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Moving a PHP project to Composer

A few months ago, I’ve discovered Composer, which is a dependency manager for PHP (you can compare it to Maven, for Java). With Composer, you can simply checkout the main project, and install the dependencies.

The transition to a Composer project is very easy, so I decided to start using Composer in my ComicsCalendar project. In this post, I’ll explain how you can migrate to Composer for a very simple project (in this case, using PropelORM to access your databases).

The project structure at the start of this work is:

- comicslist
    - application
        + build
        + config
        + controllers
        + helper
        - plugins
            + propel
              recaptchalib.php
        + views
          build.properties
          propel-gen
          runtime-conf.xml
          schema.xml
    + static
    + system
      .gitignore
      .gitmodules
      .htaccess
      index.php

1. Install Composer

It’s really easy to install Composer. Just follow the instructions on the official documentation.

In the following commands, I’ll assume that you’ve installed Composer so you can run it with:

$ composer

2. Create the setup file

Each Composer project requires a composer.json file. This file (equivalent to the pom.xml file for Maven), contains a list or the project dependencies (and lots of other things I won’t mention here).

Create a composer.json file at the root of your project:

{
    "require": {
        "propel/propel1": "1.7.1"
    }
}

As you can guess, this will install version 1.7.1 of PropelORM.

This is the only dependency you will install right now (Composer automatically installs the dependencies of your dependencies).

3. Install the dependencies

To install the dependencies, run from the project root:

$ composer install

This command created the vendor folder (if it doesn’t exist), and the vendor/autoload.php file, which contains the list of files to include into the project.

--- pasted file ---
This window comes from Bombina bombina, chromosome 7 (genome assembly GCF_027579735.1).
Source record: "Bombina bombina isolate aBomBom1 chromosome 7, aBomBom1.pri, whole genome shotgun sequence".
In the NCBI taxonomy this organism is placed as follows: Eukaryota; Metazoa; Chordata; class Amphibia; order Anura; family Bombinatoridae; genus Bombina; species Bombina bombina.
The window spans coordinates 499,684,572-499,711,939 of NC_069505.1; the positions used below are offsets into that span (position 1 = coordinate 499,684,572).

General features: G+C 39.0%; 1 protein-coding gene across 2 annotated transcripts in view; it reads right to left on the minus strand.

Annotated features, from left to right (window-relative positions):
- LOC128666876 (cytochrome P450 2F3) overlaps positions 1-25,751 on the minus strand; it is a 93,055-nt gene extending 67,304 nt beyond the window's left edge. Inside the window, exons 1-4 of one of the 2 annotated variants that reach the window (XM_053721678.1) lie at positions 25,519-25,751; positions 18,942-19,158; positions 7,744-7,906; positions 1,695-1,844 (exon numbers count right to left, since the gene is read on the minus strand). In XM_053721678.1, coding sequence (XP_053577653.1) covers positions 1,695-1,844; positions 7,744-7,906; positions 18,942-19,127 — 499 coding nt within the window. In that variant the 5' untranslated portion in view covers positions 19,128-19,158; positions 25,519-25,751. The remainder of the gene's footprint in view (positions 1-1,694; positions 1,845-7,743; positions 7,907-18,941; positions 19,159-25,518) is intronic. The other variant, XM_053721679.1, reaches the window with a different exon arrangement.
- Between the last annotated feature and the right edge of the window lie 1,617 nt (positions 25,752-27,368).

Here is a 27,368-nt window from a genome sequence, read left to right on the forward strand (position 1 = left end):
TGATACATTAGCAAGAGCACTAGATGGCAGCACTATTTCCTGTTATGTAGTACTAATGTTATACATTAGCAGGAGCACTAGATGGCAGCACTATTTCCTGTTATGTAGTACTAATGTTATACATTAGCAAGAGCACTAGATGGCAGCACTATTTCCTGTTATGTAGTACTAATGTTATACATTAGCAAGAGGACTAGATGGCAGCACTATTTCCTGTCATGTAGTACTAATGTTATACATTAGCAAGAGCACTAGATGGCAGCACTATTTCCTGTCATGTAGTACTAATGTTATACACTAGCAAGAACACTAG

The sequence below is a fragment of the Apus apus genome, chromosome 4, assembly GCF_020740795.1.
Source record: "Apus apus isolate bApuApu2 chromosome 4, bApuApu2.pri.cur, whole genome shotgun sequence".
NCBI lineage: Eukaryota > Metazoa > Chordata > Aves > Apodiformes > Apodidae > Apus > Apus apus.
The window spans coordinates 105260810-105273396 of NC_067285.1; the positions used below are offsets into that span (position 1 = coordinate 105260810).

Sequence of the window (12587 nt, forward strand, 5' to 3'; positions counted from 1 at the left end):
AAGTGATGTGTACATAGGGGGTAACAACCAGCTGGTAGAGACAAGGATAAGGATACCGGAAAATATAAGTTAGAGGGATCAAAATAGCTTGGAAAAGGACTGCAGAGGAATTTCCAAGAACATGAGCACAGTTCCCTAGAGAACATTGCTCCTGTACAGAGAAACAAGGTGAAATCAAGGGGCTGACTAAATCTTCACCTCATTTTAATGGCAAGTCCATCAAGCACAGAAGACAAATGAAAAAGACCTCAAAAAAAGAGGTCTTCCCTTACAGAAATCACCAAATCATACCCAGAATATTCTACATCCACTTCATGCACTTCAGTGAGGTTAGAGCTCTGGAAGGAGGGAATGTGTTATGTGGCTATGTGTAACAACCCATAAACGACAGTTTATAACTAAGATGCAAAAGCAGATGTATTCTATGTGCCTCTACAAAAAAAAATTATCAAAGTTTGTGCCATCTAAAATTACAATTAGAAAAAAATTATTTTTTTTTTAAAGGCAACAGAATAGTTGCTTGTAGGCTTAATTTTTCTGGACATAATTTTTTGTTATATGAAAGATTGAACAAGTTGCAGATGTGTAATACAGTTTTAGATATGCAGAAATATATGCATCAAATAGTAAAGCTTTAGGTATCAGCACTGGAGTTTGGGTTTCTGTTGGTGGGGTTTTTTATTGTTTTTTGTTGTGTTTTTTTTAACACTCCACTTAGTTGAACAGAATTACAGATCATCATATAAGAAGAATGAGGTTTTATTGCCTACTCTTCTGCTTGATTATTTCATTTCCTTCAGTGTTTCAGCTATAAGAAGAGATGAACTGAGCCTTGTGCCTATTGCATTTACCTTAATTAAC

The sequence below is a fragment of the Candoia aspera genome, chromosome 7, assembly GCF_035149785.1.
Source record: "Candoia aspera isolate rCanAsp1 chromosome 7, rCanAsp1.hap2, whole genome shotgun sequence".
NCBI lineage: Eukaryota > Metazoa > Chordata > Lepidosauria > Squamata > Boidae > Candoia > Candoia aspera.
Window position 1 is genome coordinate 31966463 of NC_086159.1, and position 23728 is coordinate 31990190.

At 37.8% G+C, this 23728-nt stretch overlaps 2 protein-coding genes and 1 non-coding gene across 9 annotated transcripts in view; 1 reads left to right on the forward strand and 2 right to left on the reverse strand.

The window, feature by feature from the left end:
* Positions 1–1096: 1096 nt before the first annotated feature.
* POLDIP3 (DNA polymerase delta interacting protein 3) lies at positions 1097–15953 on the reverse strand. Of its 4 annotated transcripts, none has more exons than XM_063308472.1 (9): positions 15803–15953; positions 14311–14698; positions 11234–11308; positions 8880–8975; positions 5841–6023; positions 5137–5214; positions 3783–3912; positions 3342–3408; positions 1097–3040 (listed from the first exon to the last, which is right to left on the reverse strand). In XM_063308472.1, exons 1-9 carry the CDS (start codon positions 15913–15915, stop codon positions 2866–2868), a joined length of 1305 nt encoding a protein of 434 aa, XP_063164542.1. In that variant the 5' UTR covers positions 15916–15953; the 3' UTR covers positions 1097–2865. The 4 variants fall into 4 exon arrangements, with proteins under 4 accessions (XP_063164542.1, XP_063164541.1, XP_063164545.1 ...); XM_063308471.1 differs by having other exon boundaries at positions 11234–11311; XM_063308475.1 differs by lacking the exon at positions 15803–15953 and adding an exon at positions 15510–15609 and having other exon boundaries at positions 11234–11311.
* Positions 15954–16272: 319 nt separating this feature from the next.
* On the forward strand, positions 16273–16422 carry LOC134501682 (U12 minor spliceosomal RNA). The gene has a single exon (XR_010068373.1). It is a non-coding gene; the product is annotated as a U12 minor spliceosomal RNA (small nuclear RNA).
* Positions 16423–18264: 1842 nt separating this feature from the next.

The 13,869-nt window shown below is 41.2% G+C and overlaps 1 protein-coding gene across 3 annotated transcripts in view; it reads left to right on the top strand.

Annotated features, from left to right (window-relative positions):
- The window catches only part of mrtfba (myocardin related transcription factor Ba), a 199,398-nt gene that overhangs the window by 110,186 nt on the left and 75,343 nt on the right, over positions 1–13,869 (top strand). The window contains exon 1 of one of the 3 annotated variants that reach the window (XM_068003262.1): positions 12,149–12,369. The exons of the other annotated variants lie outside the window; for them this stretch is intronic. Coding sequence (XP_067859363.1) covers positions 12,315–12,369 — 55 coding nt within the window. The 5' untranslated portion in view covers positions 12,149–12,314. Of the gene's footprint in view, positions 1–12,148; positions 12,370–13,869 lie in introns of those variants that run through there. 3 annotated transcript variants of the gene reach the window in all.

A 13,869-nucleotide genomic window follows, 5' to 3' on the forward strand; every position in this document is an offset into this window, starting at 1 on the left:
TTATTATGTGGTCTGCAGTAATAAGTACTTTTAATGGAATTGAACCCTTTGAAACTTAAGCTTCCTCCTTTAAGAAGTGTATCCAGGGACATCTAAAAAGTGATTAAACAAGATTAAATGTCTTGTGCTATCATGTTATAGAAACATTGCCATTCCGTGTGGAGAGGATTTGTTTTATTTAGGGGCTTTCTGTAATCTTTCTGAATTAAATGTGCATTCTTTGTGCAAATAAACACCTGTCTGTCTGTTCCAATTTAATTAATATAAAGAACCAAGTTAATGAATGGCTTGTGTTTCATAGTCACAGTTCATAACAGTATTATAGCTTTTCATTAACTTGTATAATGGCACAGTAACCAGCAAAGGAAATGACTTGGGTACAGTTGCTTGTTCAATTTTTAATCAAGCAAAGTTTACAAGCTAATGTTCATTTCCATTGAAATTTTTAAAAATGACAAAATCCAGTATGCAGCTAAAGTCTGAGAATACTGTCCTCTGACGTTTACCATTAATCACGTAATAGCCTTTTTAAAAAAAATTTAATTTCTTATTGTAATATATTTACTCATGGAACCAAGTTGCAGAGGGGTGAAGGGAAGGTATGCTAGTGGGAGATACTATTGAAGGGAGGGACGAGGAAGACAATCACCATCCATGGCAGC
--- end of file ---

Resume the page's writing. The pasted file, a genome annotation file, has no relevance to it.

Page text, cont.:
4. Include the dependencies in the project

The work is almost done, you just need to include the dependencies in your project. As I just explained, the file vendor/autoload.php contains the dependencies you need to include.

Just include this file in any “global” PHP file:

<?php
require_once('vendor/autoload.php');

5. Clean-up the project

The last action is to clean-up the project from the previous Propel installation. Remove the application/plugins/propel folder (which contains the old Propel classes), the .gitmodules file (which contains references to the Git sub-modules), as well as the reference to the main Propel script (which is now referenced in the autoload.php file).

6. Configure Git

If you’re using Git to track your sources, you’ll need to add a few changes to your project.

Add a .gitignore file at the root of the vendor folder, containing:

*
!.gitignore

This will allow you to commit the vendor folder, without any sub-folders (those will be re-created when running $ composer install).

You also need to add the composer.json and composer.lock files. The composer.lock file contains the actual versions of all your dependencies (since you can specify ranges in the versions), so someone who installs the dependencies will have the same versions as you do.


You’re now ready to keep using PropelORM, and add new dependencies that could help you (yes Monolog, I’m looking at you…).